Serge Ibaka was incredibly physical with Embiid in the post, which was a major factor to his frustration and poor offensive night. Ibaka had a performance like this earlier in the year against Karl Anthony-Towns when he physically took him out of the game by bullying him from his spots.
- However, it wasn’t all pretty defensively. As good as a job that the Raptors did on Embiid and Simmons, they let Reddick and Butler get comfortable, leading to 63 points combined.
- The main reason for Reddick’s night was the vaunted Embiid/Reddick DHO action (which was the most utilized action by the 76ers in the game). The Raptors really struggled with this, as they did in the Denver game. As you’ll see in the DHO breakdown below, their inability to stop the action wasn’t due to a lack of effort – they physically tried hard – but rather their fundamentals handling the action were poor.
- In the video below, you’ll see the Raptors’ guards trying incredibly hard to keep their chase as much as possible. Their goal is to bully Reddick away from Embiid and be able to blow up the hand-off, but if that doesn’t happen, they must keep as tight of a chase as possible, lose as little separation as possible, and avoid getting hit by Embiid:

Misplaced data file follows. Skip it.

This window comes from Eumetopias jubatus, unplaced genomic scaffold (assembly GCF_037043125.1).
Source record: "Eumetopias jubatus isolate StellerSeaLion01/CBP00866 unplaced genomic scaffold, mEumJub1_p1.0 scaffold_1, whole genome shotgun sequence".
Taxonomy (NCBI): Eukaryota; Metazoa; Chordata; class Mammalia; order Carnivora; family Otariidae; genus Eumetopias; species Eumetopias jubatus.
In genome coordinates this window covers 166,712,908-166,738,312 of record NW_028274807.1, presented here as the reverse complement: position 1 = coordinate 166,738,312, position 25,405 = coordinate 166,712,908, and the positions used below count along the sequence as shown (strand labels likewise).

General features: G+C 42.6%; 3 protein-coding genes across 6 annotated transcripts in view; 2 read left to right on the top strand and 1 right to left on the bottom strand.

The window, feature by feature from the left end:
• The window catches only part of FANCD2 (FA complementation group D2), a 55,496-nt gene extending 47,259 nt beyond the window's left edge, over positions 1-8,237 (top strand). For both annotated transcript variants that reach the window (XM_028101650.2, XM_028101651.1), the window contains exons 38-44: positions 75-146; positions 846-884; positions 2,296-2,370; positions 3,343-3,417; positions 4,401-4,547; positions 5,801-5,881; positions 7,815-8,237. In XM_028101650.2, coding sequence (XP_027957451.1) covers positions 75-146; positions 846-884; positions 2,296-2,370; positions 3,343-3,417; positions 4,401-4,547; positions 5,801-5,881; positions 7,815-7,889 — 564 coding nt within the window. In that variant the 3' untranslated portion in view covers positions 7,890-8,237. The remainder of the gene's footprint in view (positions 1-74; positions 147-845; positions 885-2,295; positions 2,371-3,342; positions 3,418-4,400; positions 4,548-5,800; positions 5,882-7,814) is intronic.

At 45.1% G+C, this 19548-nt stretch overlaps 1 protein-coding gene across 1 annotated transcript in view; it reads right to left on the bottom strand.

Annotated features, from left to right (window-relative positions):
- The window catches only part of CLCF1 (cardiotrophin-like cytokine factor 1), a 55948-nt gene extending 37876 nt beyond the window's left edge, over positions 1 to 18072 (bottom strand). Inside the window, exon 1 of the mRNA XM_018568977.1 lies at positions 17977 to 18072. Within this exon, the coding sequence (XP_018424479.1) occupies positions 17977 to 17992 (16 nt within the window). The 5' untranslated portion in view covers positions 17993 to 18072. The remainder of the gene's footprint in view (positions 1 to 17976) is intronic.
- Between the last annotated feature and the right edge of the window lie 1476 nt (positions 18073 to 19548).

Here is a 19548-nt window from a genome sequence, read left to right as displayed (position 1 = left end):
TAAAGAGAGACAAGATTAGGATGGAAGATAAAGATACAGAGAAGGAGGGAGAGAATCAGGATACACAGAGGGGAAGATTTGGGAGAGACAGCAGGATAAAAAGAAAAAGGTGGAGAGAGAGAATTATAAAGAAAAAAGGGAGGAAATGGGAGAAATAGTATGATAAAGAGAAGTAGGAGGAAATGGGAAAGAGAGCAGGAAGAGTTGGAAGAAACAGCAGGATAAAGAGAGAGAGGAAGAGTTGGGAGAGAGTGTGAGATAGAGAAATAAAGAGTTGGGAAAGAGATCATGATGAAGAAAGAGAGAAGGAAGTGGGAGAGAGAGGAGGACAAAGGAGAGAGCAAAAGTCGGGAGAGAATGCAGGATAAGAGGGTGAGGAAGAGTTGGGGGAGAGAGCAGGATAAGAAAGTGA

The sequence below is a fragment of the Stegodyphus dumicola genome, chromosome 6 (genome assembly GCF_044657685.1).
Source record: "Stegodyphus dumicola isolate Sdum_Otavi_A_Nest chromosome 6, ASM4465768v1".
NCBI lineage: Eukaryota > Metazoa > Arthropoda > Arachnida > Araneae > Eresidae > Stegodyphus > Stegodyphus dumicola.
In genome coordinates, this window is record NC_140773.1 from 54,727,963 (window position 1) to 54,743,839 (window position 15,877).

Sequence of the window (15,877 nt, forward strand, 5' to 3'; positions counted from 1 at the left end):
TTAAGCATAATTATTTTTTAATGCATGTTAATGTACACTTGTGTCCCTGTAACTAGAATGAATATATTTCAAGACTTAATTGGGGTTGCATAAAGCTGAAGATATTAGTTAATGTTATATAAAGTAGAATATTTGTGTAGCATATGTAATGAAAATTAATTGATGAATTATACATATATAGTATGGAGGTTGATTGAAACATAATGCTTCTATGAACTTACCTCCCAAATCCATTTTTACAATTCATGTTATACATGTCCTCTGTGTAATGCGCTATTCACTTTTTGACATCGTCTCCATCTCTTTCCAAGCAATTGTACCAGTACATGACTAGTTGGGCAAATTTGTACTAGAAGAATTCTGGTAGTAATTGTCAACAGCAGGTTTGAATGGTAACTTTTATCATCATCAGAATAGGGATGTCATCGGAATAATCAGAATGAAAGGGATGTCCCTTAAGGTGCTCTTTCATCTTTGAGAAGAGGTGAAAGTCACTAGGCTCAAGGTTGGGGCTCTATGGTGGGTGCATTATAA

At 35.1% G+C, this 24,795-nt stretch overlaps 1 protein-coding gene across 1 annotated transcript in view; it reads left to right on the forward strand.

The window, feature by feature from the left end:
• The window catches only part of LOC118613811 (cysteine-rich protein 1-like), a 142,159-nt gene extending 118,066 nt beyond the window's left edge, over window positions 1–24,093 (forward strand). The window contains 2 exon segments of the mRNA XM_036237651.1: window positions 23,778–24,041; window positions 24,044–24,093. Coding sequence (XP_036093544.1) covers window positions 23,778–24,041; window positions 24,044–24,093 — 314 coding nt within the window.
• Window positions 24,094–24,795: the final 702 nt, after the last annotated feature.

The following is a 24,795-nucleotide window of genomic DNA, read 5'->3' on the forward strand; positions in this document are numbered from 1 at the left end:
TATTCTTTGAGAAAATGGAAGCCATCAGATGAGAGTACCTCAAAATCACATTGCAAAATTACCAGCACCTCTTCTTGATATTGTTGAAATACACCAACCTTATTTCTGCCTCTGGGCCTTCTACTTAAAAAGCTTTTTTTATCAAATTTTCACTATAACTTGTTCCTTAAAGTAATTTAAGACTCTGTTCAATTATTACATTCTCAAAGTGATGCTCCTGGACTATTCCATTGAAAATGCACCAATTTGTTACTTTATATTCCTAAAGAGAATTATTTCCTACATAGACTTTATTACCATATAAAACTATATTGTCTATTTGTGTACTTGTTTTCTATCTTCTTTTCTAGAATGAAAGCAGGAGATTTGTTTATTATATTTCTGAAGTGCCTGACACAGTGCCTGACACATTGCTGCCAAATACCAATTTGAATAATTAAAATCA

In these 3 clips, notice how hard Danny Green and Kawhi are chasing both Reddick and Butler. The issue that the Raptors are having are as follows:
- Regardless of how hard they try, Reddick and Butler (but mainly Reddick) are incredibly good at creating separation and using that separation to their advantage.
- The Raptors’ bigs are non-existent in the action. They are essentially asking the guards to defend these DHO’s 2 vs 1 which, over the course of a game, is an incredibly difficult task.
In the clips above, the guards were able to reasonably keep their chase. However, the more often occurrence was the guards losing their chase early, resulting in good looks for the 76ers.
Firstly, notice what happens when the guards get caught up on the screen or lose their chase early. Reddick is as elite as they come in regards to his ability to create separation and shoot on the move, and he punished the Raptors’ guards every time they got caught up. Secondly, notice how Embiid keeps the defending big at bay by baiting JV into a reach on foul when he tries to get too involved in the action. This understanding from Embiid is another element adding to the difficultly of defending this action.
- Lastly, when the Raptors did force the guard off the 3-point line and into the lane, they chose to bring help from the nail defender (similar to the Nuggets game). Against the 76ers, they had mixed success with their nail help against the DHO.